17. III. Now, in closing, let us consider our subject PRACTICALLY. What is the practical use of this text, “By the grace of God I am what I am?”

18. Surely, as I have already reminded you, it is designed to keep us humble. Depend on it, if we do not take this text for our motto every day, there is the rod of the covenant ready for us. He will soon be in a storm who does not see God’s grace in the sunshine. If his mercies surround us, and our days roll happily along, but we begin to ascribe our greatness and our riches to ourselves, it will not be long before God will bring us down. It may be so in your experience, especially if you soar on the wings of self-confidence. As surely as you begin to get strong in your own strength, there is an hour of weakness close at hand. Whenever you are full of self, it will not be long before you learn your own emptiness; for he who begins to grow rich in himself is next door to poverty; indeed, he is already clothed in rags. No, my brethren, there is no safe walking unless we make this the staff on which we lean, “By the grace of God we are what we are.” While we stick to this as our hourly, daily, weekly, monthly, yearly, everlasting motto, we shall not go astray, nor shall we experience those terrible downcastings which are the inevitable result of our up-flyings in self-confidence. Come then, beloved, from this day on let us learn humility, let us tread our pride in the dust, and say, “Why should we be proud? By the grace of God we are what we are.”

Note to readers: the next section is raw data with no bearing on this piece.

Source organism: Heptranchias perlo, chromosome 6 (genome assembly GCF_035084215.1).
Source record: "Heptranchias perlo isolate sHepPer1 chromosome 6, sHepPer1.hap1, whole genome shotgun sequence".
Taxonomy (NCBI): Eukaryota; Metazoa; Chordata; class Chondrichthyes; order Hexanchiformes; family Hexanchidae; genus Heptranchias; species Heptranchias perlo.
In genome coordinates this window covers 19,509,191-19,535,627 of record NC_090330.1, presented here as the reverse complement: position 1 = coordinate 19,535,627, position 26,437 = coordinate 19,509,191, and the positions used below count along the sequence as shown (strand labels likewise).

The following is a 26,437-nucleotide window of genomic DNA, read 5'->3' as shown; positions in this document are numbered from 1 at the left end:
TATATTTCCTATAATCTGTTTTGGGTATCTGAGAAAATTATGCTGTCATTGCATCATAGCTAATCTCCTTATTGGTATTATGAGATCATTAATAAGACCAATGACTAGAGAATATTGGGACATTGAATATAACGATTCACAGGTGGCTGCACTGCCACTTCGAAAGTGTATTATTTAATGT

19. Then, in the light of our text, let us learn charity. Why should I be harsh towards those who are not what I am? I wish that some people, who think themselves very sound in doctrine, would remember our text. If another brother is thought to be unsound, they are ready to cut him in pieces; it would be better if they were to say, before using their sword for such a purpose, “By the grace of God we are what we are.” Though you should be ever so sound and right yourselves, be gentle with the brother who has not received so much grace as you have. Good John Newton used to say that, for a Calvinist to be proud, was the most inconsistent thing in the world; because, by his own profession, there were truths which no man could receive or understand by himself; so, why should he boast of his own attainments, and why should he blame others for not doing what he knows they cannot do by themselves? If our brethren cannot see as well as we can, why should we be angry with them because our eyes are better than theirs? I see no reason for being angry with a blind man because he cannot see; that is the very reason why we should pity his infirmity. So, let us seek to relieve those who are burdened, to bring back those who have wandered, to strengthen the weak hands, and confirm the feeble knees, and, to the best of our power, to lead others into that glorious light in which we ourselves are walking, for by the grace of God we are what we are.